Friday, October 24, 2008

Taking the Worry out of Making Decisions

© Beverley Paine 2008

I used to think that we only get one chance at getting things right and that the decisions we make today are set hard, as though in concrete, and would take a jackhammer to change, with resulting chaos and mess. But life has taught me otherwise. At the age of 50 I can easily see that most of my decisions - both big and small, insignificant and important - are nowhere near as critical as I think they are at the time of making them.

Life generally dictates what needs to be done, as well as how it is going to be done. It is best summed up in Reinhold Niebuhr's 'Serenity Prayer' (original version sourced from answers.yahoo.com):

God, give us grace to accept with serenity
the things that cannot be changed,
Courage to change the things
which should be changed,
and the Wisdom to distinguish
the one from the other.

Living one day at a time,
Enjoying one moment at a time,
Accepting hardship as a pathway to peace,
Taking, as Jesus did,
This sinful world as it is,
Not as I would have it,
Trusting that You will make all things right,
If I surrender to Your will,
So that I may be reasonably happy in this life,
And supremely happy with You forever in the next.

For most of my life I've been working hard to accept that each and every moment of my life - the things that I encounter and the situations in which I find myself - are there to teach me valuable lessons about life and how I need to live so that I can be a better person, both for myself and to and for others.

I sincerely trust that mistakes are simply learning experiences - in fact, they are positive learning experiences. By learning to see the very important lessons that can be learned and taken forward from each 'mistake' I feel that I am acknowledging that I am on the right path, that each step and decision I make will ultimately lead me where I need to be... It's a self-correcting process.

This also means that I don't fall into the trap of blaming myself for screwing my life up. Sometimes I slip and lose confidence and start blaming myself, but it is mostly for things that are clearly way beyond my control - both back in the past when I made decisions and right now when I feel the urge to 'fix' things. Often it's only my perception that says they are broken or not right in the first place - they aren't really!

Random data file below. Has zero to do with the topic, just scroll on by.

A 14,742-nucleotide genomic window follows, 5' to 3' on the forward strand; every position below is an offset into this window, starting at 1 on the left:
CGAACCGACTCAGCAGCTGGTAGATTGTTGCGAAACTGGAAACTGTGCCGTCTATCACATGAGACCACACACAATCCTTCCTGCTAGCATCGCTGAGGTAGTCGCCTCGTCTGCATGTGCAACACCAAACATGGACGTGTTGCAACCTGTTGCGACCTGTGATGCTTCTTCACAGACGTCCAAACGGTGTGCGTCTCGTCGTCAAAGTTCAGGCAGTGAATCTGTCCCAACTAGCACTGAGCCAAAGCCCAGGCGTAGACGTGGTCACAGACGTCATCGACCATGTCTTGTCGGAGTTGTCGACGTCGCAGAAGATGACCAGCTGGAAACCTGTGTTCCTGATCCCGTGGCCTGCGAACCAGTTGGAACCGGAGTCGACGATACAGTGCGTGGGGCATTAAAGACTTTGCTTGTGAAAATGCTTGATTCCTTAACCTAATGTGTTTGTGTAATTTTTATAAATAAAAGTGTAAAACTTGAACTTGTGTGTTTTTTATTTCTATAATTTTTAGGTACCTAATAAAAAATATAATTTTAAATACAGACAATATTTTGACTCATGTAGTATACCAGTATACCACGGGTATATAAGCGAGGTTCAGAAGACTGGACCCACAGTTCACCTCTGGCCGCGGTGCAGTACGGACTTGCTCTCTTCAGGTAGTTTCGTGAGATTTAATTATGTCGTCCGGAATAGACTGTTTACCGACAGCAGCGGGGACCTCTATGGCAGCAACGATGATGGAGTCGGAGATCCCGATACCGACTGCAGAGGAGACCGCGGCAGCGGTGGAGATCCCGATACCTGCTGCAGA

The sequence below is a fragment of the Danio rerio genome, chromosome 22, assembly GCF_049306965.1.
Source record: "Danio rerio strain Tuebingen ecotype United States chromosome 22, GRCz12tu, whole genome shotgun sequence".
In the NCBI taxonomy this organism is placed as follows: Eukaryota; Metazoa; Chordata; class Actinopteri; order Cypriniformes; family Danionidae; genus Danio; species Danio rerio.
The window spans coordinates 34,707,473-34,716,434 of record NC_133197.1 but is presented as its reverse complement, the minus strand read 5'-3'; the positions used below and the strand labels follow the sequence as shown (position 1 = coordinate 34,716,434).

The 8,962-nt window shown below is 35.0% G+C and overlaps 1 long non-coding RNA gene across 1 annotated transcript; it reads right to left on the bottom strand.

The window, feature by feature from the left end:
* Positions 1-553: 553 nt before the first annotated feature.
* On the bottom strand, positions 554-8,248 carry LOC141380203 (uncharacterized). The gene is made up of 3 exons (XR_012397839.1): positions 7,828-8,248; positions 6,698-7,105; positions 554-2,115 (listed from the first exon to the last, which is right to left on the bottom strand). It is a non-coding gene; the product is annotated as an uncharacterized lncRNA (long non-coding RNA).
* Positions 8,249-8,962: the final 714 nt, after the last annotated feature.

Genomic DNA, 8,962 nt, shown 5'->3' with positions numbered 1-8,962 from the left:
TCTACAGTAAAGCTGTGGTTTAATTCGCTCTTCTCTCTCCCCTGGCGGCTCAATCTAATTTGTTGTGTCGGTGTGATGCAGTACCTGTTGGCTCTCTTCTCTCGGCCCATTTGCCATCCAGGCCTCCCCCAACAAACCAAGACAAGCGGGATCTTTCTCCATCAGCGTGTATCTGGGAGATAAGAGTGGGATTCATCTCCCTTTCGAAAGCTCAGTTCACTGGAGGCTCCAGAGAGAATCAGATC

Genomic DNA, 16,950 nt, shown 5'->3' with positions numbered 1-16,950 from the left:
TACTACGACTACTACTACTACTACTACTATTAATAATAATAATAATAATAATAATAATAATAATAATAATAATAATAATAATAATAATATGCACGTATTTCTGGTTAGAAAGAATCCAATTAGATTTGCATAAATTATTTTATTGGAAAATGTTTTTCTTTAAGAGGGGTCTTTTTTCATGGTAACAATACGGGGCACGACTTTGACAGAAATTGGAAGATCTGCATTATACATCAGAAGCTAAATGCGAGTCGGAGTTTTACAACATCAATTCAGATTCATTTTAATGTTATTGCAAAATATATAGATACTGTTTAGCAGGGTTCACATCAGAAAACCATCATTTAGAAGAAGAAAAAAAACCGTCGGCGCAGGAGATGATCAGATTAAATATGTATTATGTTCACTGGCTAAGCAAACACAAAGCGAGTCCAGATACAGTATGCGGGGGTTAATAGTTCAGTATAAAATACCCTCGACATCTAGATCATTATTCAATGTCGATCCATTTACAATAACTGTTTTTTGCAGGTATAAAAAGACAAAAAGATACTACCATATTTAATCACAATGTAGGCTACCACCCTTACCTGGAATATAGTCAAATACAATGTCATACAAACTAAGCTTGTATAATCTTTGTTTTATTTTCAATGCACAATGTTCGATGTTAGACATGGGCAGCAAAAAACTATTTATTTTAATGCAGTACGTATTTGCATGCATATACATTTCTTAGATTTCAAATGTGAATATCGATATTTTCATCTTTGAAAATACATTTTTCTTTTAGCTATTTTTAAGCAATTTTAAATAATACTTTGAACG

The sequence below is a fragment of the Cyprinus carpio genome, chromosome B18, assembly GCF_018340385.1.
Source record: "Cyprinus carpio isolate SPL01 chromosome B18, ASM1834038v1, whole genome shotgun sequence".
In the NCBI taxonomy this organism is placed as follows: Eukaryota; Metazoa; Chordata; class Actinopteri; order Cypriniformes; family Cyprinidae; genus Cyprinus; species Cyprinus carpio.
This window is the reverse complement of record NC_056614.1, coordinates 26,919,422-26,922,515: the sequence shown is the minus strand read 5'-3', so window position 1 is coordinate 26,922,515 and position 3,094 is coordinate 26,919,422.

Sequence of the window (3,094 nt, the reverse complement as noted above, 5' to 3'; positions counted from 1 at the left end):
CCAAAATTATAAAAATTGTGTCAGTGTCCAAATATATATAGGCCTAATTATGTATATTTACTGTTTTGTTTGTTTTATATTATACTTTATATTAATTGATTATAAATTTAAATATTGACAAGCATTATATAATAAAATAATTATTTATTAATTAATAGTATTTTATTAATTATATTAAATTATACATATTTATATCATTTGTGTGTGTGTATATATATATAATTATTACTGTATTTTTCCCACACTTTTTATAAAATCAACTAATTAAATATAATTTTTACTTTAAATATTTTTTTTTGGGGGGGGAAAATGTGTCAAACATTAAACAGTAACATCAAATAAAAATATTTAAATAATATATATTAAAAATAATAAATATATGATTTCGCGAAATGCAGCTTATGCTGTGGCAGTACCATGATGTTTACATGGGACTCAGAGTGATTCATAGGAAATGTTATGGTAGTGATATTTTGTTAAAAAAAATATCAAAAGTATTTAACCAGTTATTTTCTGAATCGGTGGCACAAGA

This practice of accepting the fallibility of my decisions from the outset, of being open to quickly adapting to better ideas - of being able to take advantage of changing circumstances and not making decisions rock hard - has meant that I have yielded to a higher wisdom than my ego. I've learned to let go of my need to be in control all the time. I can now see that I am not responsible for how everything turns out - there are lots of factors at work over which I have no control and don't even know about in the first place!

It is definitely like this with the future - even the near future. I also like the saying by Alexander Graham Bell that goes:

"When one door closes, another opens; but we often look so long and so regretfully upon the closed door that we do not see the one which has opened for us."

With our own homeschooling I have found this to be the case many times. For sure, I would have done things differently if I had the hindsight I had now but would the outcome have been that much different? It is too hard to tell. Often I think how my children have turned out is due to something I did or didn't do, when in fact it is a product of who they are, and that, amazingly enough, is largely genetic. We give them the tools to make the most of life - they decide how best to use them.